Then there is works righteousness. It is our effort to act in the world, do good in the world in order to follow God’s standards, meet God’s expectations.  It does not so much imply that if you do good you can earn your way into Heaven, but rather if you don’t do good, or enough good, well, you could get a transfer from the ladders to the chutes, if you know what I mean.  Works Righteousness ties our fate and life in relation to God to meeting expectations of conduct in the temporal realm, in the here and now.  And who determines what is enough, how much good work is needed… very hard to tell.
          These two ideas seem to be coming from opposite directions.  Our works don’t matter on one side, they do on the other.  The key here, though, is “matter.”  To whom does it matter what we do or don’t do, and how?  
          We do lots here at Resurrection.  What do we do?  ______  We give charity, helping people in all sorts of ways.  We relieve suffering.  We care for one another.  Our money goes out to help those in need.  We teach children.  We witness justice in the world and amplify and encourage the witness of others.
          What else do we do?  ______  We keep the sacraments. We pray together and alone.  We study the Bible and other religious books.  We are formed for God and ministry.  
          The former, the works of mercy in the world, the good of these works is clear.  The reduction of suffering is a moral imperative of the Christian life.  We learn this from the Great Commandment’s admonition to love your neighbor as yourself; to Jesus recalling that when I was hungry you fed me, thirsty you gave me water, a stranger and you welcomed me, a prisoner me and you visited me; and back to James writing, “…you did not supply their bodily needs, what is the good of that? So, faith by itself, if it has no works, is dead.” We have a moral and religious obligation to serve the needful world.  “A faith that fails to bear fruit in the moral life cannot save.”  This work is not guided by a “works righteousness” ethic because the call to action is not some quid pro quo formula of meeting God’s expectations, it is following a moral path that the practice of our faith in God leads us to, both individually and collectively.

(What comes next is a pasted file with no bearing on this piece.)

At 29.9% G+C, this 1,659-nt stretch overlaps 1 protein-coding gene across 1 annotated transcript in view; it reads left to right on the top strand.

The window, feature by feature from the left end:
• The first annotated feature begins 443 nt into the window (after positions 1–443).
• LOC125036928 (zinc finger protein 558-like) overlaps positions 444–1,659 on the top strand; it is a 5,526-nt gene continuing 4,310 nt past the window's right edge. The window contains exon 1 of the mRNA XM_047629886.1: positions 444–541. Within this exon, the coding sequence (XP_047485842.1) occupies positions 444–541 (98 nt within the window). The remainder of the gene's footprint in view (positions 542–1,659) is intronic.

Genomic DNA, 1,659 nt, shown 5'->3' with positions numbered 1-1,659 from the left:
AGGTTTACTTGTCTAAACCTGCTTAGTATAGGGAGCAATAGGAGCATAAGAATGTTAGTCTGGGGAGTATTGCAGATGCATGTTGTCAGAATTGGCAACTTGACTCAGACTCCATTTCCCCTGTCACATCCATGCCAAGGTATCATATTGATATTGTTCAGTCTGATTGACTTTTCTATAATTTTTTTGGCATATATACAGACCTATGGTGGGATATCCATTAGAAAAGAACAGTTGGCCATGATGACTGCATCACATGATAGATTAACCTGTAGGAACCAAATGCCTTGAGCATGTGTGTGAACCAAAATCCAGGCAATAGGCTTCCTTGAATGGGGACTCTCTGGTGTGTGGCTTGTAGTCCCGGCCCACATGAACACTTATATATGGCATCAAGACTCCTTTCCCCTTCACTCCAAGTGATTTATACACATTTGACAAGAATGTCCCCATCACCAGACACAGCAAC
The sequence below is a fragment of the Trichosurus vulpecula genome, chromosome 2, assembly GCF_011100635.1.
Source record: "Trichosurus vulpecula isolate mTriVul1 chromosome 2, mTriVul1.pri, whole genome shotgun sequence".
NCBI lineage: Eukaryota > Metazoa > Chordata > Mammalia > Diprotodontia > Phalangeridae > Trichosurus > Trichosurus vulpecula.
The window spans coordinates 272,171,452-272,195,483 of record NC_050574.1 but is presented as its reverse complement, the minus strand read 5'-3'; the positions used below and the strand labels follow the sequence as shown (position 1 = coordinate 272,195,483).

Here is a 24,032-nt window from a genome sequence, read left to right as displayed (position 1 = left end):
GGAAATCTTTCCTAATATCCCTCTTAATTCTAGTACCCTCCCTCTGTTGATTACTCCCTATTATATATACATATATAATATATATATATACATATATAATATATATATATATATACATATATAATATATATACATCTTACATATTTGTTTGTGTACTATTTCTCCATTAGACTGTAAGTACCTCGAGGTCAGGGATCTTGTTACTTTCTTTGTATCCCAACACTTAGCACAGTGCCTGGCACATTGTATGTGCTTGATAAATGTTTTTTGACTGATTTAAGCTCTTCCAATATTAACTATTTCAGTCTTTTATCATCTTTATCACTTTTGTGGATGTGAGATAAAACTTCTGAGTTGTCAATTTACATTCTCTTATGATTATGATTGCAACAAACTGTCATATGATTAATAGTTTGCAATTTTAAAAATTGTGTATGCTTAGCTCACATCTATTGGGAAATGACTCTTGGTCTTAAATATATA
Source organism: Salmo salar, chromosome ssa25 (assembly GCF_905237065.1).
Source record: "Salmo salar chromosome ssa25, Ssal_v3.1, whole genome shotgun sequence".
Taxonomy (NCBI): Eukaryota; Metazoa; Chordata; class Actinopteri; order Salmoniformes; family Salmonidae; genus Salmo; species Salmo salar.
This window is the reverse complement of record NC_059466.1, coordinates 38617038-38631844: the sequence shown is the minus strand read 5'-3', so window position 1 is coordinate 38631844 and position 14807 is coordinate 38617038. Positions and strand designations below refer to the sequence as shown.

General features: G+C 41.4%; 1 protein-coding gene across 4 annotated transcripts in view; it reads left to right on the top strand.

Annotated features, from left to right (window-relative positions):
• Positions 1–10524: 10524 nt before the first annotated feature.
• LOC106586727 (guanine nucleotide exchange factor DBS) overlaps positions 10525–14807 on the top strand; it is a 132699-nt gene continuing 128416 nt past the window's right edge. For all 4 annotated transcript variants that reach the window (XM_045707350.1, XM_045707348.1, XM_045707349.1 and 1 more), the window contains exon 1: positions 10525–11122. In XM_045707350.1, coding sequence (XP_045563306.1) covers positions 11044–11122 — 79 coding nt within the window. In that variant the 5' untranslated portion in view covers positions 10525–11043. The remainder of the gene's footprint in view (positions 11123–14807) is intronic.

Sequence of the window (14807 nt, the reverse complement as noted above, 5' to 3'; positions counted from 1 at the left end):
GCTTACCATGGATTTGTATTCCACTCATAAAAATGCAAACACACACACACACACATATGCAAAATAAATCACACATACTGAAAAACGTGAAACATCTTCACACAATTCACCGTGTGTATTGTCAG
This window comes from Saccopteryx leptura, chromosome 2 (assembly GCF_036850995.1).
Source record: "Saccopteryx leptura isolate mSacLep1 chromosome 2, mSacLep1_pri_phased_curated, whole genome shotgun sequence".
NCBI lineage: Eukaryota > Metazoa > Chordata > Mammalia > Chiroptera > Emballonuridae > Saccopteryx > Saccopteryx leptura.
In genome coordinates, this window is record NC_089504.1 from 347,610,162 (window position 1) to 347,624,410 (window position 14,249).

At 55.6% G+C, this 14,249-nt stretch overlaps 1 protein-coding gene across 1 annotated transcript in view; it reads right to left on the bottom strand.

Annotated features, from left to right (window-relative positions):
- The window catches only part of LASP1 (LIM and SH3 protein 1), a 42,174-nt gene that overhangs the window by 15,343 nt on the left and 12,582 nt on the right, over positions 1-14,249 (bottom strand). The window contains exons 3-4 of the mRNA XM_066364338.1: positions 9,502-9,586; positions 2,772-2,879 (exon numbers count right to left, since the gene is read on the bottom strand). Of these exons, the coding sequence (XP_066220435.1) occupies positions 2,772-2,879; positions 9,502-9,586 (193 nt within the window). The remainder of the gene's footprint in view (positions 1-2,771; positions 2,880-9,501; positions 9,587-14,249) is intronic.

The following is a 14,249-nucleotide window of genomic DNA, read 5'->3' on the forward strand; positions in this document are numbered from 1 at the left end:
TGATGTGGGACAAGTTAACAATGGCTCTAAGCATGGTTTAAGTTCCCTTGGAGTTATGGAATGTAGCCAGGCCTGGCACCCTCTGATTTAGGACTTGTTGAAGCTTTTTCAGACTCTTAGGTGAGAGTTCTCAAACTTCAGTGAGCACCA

How then does our religious life matter?  Do our religious works, the saying of the prayers, the Mass and our study… do we slip into Paul or Luther’s zone of suspicion of trying to be saved by works?  I don’t think so.  Here’s why:  A sacramental practice of religion is critical to the world for two reasons.  First, great is the mystery of faith.  We don’t know why, but it does matter.  I love the logic of theology.  I don’t know exactly why or how some Carmelite nuns pray 15 hours a day, year after year, but I am grateful that they keep that prayer wheel turning.  How does the eternal and actual presence of God arrived at in the sacramental act help, save, change the world?  Why does the ministry of Word and Sacrament, the keeping of the prayers and study of scripture matter to God?  I do not know but I have faith that it does.  Immersion in the sacramental mystery of God is a Good in and of itself.  That’s all I have to say about that.
But second, it matters because it puts us in a position to become closer to God, more receptive to God, in closer, deeper, more intimate relationship with God, more able to hold up the first half of the Great Commandment: to love God with all of our heart, all of our mind, all of our soul and all of our body.  The religious life is practice, practice putting ourselves in the postures that we need to be in to be fully formed people.  Religious practice helps us practice being kind when know that that miserable jerk doesn’t deserve kindness, merciful when the world says “You were already warned.”  Humble when we are successful.  Religious practice trains our souls to be to be like weebles, we wobble but don’t fall down, or when we do, our inner being, our core, our Christ-nature knows because it has been trained, to follow the bubbles up to the surface.  It is simple conditioning of ourselves to be the people God made us to be, the community God means us to be, the people, the species the part of the creation that God created us to be.  The religious life matters, the religious life of this place, matters.  Your own religious life, your practice in relation to God in Christ with the Holy Spirit matters.  It matters to you, to the world, and to God. As our year begins, let us keep up the good works, that our faith and our world may live. AMEN.